For active learning in ASR, the inventors trained language and acoustic models using the initial set of 4,000 utterances. Using these models, the inventors generated lattices and sausages for additional training data and computed the confidence scores for words and utterances as described above. The inventors incrementally trained language models only, every 4000 utterances (k=4000) (1000 and 2000 utterances at the initial points), and generated learning curves for word accuracy and vocabulary size. FIG. 5A illustrates a graph 502 of the learning curves for word accuracy. Plot 504 represents the mean confidence score and plot 506 is the random sampling. Similarly, FIG. 5B illustrates a graph 508 of the learning curves for vocabulary size with curve 510 representing the mean confidence score and curve 512 representing a random sampling.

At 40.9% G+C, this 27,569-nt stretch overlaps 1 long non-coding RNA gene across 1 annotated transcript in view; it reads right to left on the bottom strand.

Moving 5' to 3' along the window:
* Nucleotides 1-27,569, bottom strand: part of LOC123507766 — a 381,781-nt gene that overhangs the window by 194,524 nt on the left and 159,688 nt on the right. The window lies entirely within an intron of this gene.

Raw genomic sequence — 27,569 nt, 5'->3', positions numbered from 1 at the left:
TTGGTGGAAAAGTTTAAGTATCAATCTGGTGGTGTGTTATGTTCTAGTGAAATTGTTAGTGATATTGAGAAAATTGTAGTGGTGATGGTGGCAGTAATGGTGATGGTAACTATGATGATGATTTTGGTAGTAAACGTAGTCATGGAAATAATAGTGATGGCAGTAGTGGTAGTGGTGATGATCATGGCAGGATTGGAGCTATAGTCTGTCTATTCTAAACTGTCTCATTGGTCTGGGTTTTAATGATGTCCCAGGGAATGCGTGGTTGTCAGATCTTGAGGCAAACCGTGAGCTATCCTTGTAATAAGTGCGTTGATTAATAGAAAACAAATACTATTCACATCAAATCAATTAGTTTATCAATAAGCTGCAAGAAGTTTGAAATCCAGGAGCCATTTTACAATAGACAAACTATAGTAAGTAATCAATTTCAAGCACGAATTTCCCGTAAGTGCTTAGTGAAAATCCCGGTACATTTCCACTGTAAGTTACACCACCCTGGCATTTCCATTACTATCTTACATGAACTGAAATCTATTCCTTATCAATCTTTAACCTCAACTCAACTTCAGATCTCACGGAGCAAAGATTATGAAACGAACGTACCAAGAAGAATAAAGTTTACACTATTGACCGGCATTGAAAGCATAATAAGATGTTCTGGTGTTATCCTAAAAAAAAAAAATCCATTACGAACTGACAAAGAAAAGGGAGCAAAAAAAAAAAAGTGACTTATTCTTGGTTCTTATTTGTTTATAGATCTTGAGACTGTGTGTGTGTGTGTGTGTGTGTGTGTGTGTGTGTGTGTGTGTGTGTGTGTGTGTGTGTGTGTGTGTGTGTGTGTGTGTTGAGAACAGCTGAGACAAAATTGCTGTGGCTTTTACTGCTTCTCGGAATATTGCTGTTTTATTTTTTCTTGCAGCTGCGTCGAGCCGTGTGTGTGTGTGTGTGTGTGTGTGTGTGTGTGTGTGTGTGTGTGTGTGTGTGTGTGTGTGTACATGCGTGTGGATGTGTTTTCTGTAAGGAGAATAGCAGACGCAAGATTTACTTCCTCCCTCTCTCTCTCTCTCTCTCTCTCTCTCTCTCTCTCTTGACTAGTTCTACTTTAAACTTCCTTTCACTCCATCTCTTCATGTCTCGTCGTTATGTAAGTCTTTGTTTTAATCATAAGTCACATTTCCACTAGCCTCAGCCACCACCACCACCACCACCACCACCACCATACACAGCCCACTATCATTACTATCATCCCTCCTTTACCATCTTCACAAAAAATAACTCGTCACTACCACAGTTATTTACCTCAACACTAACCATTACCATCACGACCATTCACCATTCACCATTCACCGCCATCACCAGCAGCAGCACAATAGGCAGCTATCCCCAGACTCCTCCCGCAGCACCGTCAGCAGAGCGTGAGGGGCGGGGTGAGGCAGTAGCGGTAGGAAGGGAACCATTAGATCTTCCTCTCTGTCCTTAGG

The inventors plotted the results using the arithmetic mean of the word confidence scores (that is, F is the mean function in equation (1)), which gave the best results in this case. These curves provide evidence that selective sampling is effective in reducing the need for labeled data (for a given word accuracy). The best performance with random sampling was achieved using all of the training data (7.3×105). The inventors achieved the same word accuracy (67.1%) with selective sampling and using 27% less data (with 5.3×105 words). Therefore, by selective sampling, it is possible to speed up the learning rate of ASR with respect to the amount of labeled transcriptions.

Described herein are new methods for reducing the amount of labeled training examples by selectively sampling the most informative subset of data for transcription using lattice-based confidence measures. By selective sampling using utterance-level confidence measures, the inventors achieve the same word accuracy results using 27% less data. It is possible to detect utterances that have little new information when added to an initial set of utterances.